Saturday, January 21, 2012

Pregnant in Huejotzingo

 I'm not entirely sure anymore how far along I am.  Yesterday Abraham and I went to a doctor that some friends had recommended, and he said maybe I was a bit less far along than I had thought.  He insisted that an ultrasound is necessary, along with routine blood work to see that I have no infections that I may not be aware of.  All standard practice in many countries in this day and age.  However, several things about this pregnancy haven't been according to the "normal" American pregnancy.  As I read What to Expect When You are Expecting and also the facebook posts of some friends who are also due about when I am, I sometimes chuckle and sometimes feel a nagging worry.

The book glibly talks about my "pregnancy team."  According to the book this team consists of my ob-gyn, general practitioner, and any specialists, as well, perhaps, as a fully licensed midwife.  In theory.  Until yesterday, Abraham and I hadn't even found a doctor, much less any specialists or ob-gyns.  My first doctor "visit" was at about 2 months pregnant in the home of my mother-in-law with a doctor friend of hers.  He, however, was not a good option for continued care, because traveling to see him requires a two hour bus ride.
Option number two was a gynecologist here in Huejotzingo who we visited shortly after seeing the first doctor.   She was kind and professional and ordered normal medical tests to be done.  The problem with her was that she then left the country, not to return until July. 

One of our choices all along was my Mexican grandmother who served as a midwife for more than twenty years (although she has no medical certificate).  Her experience is vast and varied, and she is not hesitant to send women to the hospital in case of an emergency.  Abraham, Six, and I traveled to the near-by city of San Martin to see her.  She is somewhere in her 80's, although no one knows for sure her exact age.  When we asked her if she would attend the birth of our child, she said no.  She is too old.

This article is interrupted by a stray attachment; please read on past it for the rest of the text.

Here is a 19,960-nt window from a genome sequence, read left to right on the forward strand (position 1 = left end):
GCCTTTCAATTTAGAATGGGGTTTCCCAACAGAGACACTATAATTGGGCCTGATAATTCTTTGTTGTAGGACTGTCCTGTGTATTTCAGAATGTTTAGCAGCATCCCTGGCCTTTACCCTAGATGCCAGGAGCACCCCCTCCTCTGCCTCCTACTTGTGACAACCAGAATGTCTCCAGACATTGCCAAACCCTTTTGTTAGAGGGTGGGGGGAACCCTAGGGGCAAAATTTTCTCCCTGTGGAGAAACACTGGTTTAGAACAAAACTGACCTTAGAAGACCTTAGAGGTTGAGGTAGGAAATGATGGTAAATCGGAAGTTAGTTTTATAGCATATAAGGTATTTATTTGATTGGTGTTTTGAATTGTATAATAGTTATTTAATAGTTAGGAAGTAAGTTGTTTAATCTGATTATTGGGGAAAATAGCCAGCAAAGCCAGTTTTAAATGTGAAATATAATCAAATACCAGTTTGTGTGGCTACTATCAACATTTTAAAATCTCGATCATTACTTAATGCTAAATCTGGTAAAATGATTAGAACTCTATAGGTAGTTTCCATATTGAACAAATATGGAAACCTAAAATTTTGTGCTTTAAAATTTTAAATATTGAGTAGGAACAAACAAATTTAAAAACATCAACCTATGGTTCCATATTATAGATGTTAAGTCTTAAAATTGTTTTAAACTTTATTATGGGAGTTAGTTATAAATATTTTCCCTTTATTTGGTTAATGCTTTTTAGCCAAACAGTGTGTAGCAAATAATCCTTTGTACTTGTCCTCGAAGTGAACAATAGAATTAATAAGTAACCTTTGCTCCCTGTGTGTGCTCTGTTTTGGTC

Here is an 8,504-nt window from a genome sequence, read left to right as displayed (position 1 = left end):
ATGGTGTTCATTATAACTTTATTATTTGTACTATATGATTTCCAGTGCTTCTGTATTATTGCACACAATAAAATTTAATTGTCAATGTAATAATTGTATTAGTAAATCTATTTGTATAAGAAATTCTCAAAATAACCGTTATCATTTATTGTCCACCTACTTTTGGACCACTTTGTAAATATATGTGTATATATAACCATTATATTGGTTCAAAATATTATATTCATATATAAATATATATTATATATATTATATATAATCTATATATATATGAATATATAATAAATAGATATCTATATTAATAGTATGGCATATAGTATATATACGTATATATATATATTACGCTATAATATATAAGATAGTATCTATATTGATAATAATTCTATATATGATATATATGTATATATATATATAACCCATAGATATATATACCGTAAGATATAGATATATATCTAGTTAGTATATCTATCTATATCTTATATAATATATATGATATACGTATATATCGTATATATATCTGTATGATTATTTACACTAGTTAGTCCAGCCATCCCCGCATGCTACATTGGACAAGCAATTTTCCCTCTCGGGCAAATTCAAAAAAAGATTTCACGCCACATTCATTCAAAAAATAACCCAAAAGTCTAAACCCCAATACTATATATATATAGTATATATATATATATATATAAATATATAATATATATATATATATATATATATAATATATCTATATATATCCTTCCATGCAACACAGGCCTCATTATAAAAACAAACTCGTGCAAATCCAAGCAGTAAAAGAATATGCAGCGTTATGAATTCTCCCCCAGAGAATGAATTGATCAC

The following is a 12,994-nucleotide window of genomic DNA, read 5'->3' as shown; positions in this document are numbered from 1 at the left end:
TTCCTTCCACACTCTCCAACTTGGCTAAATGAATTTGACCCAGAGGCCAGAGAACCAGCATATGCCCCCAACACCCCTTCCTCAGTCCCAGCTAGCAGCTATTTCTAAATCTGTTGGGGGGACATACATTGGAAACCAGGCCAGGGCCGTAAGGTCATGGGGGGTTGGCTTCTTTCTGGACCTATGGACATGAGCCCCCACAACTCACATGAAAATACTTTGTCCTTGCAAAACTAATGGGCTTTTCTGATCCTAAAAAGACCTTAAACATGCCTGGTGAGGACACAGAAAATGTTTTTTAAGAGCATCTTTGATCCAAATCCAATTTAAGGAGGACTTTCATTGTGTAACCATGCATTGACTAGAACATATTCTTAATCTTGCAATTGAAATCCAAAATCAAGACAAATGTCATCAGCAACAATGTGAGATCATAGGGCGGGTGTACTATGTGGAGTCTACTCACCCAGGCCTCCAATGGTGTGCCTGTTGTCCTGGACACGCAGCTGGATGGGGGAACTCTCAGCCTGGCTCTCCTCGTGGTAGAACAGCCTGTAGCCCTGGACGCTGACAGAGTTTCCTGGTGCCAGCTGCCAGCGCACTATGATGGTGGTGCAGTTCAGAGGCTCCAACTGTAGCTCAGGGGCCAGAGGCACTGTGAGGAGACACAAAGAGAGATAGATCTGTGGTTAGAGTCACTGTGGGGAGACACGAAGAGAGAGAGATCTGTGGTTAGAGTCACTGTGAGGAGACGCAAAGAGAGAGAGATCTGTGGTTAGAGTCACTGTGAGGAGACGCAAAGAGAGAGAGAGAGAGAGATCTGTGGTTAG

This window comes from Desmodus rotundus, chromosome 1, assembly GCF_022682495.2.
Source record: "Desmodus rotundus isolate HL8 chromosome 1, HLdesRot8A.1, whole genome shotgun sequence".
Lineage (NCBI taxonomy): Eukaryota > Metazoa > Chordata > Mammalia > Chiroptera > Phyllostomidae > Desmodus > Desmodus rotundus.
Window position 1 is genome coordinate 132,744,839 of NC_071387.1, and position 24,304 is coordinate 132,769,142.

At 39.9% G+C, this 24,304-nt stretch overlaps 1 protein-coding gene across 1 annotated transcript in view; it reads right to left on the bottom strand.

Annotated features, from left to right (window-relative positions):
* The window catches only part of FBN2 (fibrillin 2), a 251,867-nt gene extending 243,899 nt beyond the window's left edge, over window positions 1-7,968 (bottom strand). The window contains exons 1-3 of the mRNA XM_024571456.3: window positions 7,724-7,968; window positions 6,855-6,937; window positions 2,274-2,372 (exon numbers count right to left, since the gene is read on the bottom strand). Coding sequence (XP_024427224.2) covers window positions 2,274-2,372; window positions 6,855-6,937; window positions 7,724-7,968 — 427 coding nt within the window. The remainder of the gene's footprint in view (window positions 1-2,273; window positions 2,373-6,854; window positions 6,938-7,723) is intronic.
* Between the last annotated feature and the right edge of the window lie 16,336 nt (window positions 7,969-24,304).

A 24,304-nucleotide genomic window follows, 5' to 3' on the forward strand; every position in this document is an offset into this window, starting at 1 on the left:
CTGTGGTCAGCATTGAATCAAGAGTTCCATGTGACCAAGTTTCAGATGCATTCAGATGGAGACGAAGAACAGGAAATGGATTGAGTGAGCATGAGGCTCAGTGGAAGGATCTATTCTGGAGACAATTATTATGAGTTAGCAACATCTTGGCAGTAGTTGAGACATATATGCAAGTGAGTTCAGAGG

We were stymied for awhile.  We kept an eye out for gynecological practices in Huejotzingo, but we didn't see any.  We joined the Seguro Popular (socialized health insurance), and when I was about 5 months along, we went to my first appointment at the general hospital.
Abraham waited in line at the hospital from 11 a.m. until 2 p.m. just to get the appointment time, and then he called me to say to hurry over.  Shortly after I arrived, a nurse began weighing, taking blood pressure, and measuring the height of all the people waiting for appointments.  That done, we were told where to wait for the doctor.  Turns out that no pregnant woman in Huejotzingo sees a gynecologist until her 8th month, or possibly up to the last week before her due date.  Until that time, her case is handled by a general practitioner.

After almost two hours of waiting, we passed into the doctor's office.  The medical check-up consisted of the doctor staying seated on his side of the desk while we sat on the other side and he asked questions.  He asked me if I had felt the baby move, and when I said I didn't know, that this is my first child, he laughed.  After about 15 minutes, he handed me the appointment card for a check-up in January, and we left.

Last week, Abraham and I decided to pay another visit to my Mexican grandmother.  She gently massaged my stomach, asked about the baby's movements (which I can now definitely feel), and expressed concern that the baby wasn't big enough for six months.  We talked with her some more, and she finally agreed to assist with the birth if she's still alive then.  

The doctor we saw yesterday inspired much more confidence than the doctor in Huejotzingo.  His office is in Cholula which takes between 30 and 40 minutes to get to by bus.  We will continue to go to his office for check-ups, and on Monday I will have my first ultrasound.  We will also continue to go to the general hospital in Huejotzingo, not because we intend to have the baby there, since we'd rather have him or her delivered at home, but just in case an emergency arises.  That hospital is the closest.

The adventure continues.  Please pray for the health and growth of our baby and for whatever medical care may be necessary.  Pray also for peace when worry threatens.

No comments: